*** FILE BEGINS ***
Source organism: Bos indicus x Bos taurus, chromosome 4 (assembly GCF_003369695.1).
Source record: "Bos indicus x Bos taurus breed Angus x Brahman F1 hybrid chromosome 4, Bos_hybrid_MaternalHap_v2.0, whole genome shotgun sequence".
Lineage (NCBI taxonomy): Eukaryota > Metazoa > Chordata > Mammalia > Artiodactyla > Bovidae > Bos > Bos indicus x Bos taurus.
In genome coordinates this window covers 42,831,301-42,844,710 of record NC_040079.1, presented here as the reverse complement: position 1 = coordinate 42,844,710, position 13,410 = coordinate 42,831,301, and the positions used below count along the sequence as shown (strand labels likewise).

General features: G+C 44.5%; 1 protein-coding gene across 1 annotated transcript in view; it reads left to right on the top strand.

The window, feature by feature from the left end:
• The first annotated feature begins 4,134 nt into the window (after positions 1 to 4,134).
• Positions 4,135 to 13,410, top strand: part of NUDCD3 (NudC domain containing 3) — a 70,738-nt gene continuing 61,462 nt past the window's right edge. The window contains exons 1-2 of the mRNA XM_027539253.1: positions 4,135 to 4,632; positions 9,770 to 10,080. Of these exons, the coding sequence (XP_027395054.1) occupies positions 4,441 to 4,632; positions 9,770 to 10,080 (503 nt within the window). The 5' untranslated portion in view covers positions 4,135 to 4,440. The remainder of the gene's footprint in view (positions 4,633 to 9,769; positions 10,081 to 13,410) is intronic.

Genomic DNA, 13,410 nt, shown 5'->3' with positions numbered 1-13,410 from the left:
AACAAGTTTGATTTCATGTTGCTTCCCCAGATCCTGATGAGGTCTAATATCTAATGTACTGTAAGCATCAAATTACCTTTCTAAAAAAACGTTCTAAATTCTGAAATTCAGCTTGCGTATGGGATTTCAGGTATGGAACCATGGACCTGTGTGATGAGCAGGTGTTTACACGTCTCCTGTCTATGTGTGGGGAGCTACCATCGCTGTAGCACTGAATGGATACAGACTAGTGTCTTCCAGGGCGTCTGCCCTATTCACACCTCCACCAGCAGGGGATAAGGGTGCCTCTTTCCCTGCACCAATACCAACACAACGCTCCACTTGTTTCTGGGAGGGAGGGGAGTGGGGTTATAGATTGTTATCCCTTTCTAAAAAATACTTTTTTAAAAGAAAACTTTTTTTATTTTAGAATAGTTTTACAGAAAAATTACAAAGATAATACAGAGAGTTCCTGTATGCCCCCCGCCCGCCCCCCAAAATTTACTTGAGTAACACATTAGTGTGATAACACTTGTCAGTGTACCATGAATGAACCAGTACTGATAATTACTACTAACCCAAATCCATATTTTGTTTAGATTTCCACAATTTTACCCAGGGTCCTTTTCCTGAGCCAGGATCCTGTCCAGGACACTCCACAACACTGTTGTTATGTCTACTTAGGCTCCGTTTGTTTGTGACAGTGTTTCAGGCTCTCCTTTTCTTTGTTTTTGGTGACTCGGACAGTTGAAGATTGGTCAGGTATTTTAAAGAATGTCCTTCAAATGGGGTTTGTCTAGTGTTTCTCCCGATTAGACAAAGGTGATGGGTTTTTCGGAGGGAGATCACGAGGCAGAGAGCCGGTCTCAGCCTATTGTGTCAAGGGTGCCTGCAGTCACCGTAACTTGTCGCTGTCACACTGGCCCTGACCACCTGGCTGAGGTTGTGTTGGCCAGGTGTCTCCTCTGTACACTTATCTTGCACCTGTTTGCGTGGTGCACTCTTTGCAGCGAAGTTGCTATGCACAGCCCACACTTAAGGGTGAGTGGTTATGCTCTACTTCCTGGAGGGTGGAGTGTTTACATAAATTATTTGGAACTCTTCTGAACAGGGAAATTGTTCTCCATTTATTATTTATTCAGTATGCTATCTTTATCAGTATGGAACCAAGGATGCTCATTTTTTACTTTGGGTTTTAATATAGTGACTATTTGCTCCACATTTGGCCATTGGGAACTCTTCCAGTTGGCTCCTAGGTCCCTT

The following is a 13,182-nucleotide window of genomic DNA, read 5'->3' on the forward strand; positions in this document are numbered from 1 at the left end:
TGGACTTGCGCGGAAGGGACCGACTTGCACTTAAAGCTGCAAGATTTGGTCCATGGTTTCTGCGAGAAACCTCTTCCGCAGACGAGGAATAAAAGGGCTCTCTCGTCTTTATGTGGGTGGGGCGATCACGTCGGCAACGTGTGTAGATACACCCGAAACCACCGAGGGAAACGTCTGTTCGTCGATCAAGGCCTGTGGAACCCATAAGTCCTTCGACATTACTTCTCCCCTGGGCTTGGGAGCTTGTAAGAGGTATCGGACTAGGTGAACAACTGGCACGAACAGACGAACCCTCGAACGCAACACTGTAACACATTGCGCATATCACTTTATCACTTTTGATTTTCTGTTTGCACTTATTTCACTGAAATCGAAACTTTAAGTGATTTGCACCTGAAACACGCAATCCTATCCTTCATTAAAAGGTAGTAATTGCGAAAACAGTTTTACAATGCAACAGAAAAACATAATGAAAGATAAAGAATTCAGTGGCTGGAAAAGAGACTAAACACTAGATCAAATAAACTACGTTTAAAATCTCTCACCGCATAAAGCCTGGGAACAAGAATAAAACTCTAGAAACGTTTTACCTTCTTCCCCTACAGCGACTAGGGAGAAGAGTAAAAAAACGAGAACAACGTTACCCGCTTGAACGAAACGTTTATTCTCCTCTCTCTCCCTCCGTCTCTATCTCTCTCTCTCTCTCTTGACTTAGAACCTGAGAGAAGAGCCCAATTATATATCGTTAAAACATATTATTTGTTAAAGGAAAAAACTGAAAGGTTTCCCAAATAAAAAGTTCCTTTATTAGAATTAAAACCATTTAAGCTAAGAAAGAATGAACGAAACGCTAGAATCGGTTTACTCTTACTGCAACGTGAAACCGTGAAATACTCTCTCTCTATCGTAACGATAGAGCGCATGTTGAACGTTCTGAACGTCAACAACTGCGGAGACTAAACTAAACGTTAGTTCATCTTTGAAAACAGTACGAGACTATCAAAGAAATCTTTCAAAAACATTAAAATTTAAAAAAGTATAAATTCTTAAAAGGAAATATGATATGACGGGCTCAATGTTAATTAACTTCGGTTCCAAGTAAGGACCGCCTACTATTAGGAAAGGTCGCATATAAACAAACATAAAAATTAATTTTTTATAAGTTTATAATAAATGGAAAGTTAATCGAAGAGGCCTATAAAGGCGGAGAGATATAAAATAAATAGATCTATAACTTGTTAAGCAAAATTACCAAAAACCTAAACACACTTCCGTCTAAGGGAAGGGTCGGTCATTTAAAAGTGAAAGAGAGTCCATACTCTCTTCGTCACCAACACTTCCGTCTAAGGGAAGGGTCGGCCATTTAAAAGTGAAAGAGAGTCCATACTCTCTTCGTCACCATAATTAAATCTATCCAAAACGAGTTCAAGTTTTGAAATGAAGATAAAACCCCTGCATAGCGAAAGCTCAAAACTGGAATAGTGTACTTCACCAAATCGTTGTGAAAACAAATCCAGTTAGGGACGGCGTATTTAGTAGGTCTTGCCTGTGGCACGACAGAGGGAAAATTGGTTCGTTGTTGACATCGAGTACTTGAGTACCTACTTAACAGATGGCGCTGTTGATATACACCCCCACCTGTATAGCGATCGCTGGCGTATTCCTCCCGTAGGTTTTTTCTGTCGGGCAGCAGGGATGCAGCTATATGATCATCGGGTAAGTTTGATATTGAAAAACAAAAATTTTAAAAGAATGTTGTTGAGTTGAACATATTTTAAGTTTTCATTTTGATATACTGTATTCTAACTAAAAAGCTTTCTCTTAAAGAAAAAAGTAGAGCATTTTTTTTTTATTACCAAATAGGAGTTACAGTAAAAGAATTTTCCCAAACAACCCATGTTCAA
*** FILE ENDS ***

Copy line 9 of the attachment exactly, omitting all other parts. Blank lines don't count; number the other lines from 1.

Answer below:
Genomic DNA, 13,410 nt, shown 5'->3' with positions numbered 1-13,410 from the left: